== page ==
AMR is growing at a fast pace in India and a recent study by the Indian Council of Medical Research (ICMR) has found that two of every three healthy Indians that it tested had antibiotic-resistant organisms in their digestive tracts. To counter the menace of AMR government-appointed committee Standing National Committee on Medicine (SNCM), is working on drafting the new National List of Essential Medicines (NLEM).
The SNCM tasked with preparing the new National List of Essential Medicines (NLEM) has asked for industry feedback on which group of antibiotics should be excluded from the list as the Indian Population has become resistant to these.The suggestions were sought during a stakeholders’ meeting in Delhi on Nov 4th, the focus of which was fighting the menace of antimicrobial resistance (AMR) in India. The expert committee, sources claimed, is considering the industry proposal to issue a draft NLEM list for public consultation in the interest of transparency and seek industry comments in a time-bound manner.
AMR refers to the ability of a bacterium, virus or some other microbe to stop an antibiotic (or antimicrobial) from working against it. This results in treatments becoming in-effective and infections not only persist but also spread to others.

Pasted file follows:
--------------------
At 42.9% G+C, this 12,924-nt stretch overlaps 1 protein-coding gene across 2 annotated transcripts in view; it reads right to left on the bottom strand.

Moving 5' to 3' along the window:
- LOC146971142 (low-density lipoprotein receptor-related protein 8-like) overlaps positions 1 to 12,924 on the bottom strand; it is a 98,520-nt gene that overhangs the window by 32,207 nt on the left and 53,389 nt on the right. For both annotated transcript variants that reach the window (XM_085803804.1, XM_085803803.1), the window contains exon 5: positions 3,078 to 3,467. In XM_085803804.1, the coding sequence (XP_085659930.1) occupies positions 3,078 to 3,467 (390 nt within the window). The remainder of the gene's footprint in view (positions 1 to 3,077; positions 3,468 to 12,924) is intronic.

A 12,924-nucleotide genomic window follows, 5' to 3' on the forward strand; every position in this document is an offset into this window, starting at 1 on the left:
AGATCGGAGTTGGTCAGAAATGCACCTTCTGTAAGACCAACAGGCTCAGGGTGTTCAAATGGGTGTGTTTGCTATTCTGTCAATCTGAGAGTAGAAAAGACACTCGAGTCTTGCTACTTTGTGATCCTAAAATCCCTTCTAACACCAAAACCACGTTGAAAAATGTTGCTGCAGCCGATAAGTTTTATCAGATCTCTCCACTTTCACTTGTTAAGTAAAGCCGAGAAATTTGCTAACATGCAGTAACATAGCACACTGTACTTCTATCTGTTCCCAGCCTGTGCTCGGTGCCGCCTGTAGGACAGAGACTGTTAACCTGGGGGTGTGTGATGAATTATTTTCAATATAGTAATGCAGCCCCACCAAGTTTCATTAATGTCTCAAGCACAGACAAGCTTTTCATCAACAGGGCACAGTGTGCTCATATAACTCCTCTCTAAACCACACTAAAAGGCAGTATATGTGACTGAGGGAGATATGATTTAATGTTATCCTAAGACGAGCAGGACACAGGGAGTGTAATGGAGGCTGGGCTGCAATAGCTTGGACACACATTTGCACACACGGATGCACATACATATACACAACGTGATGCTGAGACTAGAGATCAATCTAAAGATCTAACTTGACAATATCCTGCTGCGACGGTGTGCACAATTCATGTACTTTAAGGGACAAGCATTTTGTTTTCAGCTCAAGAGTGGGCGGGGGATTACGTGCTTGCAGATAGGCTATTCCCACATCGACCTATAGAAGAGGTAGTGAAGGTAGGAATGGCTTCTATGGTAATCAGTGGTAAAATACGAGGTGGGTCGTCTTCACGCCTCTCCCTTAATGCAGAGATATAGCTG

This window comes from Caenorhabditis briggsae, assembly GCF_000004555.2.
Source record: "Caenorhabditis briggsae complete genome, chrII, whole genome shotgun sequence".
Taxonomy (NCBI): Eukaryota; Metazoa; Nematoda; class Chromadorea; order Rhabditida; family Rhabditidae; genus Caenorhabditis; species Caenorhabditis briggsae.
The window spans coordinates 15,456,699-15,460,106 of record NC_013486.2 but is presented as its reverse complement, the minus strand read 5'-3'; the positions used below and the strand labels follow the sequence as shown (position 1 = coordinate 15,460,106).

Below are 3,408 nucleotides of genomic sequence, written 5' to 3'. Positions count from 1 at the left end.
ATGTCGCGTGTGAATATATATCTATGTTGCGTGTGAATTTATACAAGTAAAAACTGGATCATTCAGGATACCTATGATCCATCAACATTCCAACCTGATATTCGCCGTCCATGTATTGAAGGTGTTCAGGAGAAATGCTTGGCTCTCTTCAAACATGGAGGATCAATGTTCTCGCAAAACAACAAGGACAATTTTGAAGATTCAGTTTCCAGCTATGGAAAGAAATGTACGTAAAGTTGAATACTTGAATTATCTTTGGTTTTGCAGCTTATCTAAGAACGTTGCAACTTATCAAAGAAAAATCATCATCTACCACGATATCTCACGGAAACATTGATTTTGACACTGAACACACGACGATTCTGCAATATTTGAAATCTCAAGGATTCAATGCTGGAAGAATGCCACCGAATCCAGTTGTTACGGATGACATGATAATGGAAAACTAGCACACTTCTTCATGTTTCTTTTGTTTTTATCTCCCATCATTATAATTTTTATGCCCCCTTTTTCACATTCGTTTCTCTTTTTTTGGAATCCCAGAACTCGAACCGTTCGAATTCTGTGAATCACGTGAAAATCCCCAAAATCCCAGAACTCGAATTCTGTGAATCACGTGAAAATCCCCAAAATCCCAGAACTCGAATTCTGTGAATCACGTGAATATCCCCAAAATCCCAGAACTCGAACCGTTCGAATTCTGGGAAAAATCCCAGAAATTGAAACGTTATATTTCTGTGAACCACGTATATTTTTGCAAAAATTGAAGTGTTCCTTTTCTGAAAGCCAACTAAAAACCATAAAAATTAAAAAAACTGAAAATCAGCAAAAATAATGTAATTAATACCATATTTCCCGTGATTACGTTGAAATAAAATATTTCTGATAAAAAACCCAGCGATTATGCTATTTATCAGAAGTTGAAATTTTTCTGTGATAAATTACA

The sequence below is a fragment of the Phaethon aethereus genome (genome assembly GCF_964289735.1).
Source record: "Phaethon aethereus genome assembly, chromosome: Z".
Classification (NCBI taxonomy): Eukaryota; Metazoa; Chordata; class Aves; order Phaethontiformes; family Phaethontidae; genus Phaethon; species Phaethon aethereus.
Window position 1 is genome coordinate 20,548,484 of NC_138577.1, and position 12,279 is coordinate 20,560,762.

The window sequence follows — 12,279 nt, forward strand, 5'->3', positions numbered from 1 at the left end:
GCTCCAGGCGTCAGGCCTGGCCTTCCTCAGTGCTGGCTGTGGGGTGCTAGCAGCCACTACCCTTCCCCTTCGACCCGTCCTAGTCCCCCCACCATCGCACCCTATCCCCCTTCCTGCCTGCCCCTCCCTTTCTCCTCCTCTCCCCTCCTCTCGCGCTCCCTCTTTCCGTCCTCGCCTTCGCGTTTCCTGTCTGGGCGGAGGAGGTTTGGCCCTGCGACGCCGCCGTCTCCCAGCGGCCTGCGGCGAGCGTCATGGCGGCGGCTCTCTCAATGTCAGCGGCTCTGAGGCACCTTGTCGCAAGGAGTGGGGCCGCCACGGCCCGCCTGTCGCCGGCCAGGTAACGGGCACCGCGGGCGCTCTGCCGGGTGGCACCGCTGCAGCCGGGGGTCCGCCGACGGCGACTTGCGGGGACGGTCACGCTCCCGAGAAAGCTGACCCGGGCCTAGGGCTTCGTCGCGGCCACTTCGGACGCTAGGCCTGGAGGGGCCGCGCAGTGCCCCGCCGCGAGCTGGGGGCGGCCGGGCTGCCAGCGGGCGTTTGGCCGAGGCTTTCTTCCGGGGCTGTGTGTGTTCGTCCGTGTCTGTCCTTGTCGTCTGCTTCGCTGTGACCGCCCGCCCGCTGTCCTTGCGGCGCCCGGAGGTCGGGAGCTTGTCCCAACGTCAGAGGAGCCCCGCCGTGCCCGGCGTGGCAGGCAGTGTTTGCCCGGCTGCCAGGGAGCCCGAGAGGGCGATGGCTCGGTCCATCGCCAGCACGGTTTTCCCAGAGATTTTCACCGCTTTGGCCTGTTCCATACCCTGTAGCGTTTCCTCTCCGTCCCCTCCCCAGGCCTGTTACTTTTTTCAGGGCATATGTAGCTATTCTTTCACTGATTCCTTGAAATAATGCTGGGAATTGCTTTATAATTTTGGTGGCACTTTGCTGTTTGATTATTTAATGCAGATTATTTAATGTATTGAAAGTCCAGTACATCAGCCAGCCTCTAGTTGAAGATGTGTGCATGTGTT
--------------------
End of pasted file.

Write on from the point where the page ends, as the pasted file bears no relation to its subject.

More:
Industry sources claimed that the Standing National Committee on Medicine (SNCM), which is working on drafting the new NLEM, has asked the industry to get back with their list of groups of antibiotics that need to be removed from the NLEM as Indian population has become resistant to these. Also, the SNCM wants to know which other groups of antibiotics be included on the list this time. The NLEM 2015 has roughly 376 medicines and medical devices.
The sources said industry representatives proposed that all non-effective drugs be deleted from the NLEM and drugs for which resistance is building up should not be considered. The industry feels inclusion in the NLEM may result in over-prescription and overuse, and increase the cases of resistance.
“Only the Access category of the WHO AMR list should be considered for inclusion in NLEM,” the industry said. The expert committee, however, said that drugs from all three categories of WHO AMR list — i.e., Access, Watch and Reserve — are under consideration for preparing the new NLEM.
The government is also keeping the World Health Organisation (WHO) list of essential medicines in mind while drafting the new NLEM for India. It is comparing the WHO list with the 2015 NLEM and plans to make necessary amendments that suit the Indian context.
Malini Aisola of patient activist group All India Drug Action Network (AIDAN) said the WHO classification of antibiotics does not recommend certain antibiotic combinations.
“AMR is a result of irrational combinations. We have suggested that the committee give a negative recommendation on the rampant use of irrational fixed-dose combinations (FDCs) in the domestic market,” she added. AIDAN made a presentation before the committee on Monday.
“The stakeholders meeting discussed many things – from the proposal of taking medicines priced under Rs 5 out of price control, to the possibility of invoking para 19 of the Drug Price Control Order (DPCO) to allow manufacturers raise drug prices when prices of bulk drugs went up significantly, to the issue of AMR and antibiotics,” said a source who was present at the meeting. He added that the industry would soon prepare a list and get back to the SNCM.